The Syrian police state is now responsible for over 4,000 deaths since the opposition movement emerged onto the streets in March.
This week, the regime staged local elections — part of a sham “reform” programme — with 17,000 candidates standing for 43,000 seats. State media reported voters were “flocking” to the polls. The on-the-ground opposition inside the country called for a boycott, and turn-out seems to have been poor.
On Sunday the opposition called an open-ended “Strike for Dignity” — the main effects being closure of small businesses and keeping children home from school. The strikers’ main demands are the release of political prisoners and the withdrawal of the Syrian military from urban centres. In areas where the rebels are strong — in Homs, Deraa in the south, and northern areas close to the Turkish border — the strike seems strong.
The BBC quoted an activist in Homs as saying, “The [regime is] attacking five neighbourhoods with heavy artillery in Homs. Many houses are damaged. You ask me about the election? The polling stations are empty, the only people there are government supervisors, that's it.”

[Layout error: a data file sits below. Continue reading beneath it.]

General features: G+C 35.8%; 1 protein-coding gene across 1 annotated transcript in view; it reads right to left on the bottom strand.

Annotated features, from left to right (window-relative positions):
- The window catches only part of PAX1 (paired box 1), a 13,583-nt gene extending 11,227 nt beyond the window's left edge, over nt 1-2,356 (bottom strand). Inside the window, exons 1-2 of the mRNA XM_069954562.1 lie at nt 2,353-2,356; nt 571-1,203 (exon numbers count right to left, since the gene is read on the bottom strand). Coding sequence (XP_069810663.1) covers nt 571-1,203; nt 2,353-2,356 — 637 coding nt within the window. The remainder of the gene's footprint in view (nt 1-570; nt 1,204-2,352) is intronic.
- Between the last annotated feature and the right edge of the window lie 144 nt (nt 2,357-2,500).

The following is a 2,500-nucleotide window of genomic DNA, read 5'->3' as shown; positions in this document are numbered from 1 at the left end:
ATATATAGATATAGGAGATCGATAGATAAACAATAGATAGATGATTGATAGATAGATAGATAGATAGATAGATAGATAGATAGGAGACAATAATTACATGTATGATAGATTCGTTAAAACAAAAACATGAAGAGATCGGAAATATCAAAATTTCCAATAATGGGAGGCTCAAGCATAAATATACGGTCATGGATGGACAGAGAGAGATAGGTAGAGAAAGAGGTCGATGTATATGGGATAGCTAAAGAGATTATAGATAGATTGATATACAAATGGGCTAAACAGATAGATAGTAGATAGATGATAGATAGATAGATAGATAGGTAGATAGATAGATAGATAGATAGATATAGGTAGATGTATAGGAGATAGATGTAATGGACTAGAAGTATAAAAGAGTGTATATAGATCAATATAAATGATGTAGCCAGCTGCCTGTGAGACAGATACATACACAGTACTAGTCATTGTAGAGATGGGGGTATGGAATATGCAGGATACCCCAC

Al Jazeera noted that the regime was taking revenge on shopkeepers who were observing the strike, burning down scores of stores in Deraa.
On 27 November, the 22-country Arab League took an unprecedented decision to impose economic sanctions on a member. It voted to stop trading with the Syrian state in everything but essential goods, to ban Arab investments in Syria, to freeze assets held by senior members of the regime abroad, and to end dealings with Syria’s central bank.
The Banque Saudi Fransi, a Saudi bank, announced it is selling its 27% interest in one of Syria’s private banks.
Three days later Turkey, one of Syria’s biggest trading partners, said it would follow suit.
American and EU sanctions have also been imposed. A ban on oil imports, begun by America in August and the EU in September, is costing Syria $400m a month. The Syrian pound has fallen 25% against the dollar.
Foreign investment has halted. Tourism, which accounted for over 10% of GDP in 2010, has ended. International credit cards no longer work.
Economic sanctions are beginning to hurt. Most Syrians have no heat because mazoot (fuel oil) is scarce in most regions of Syria.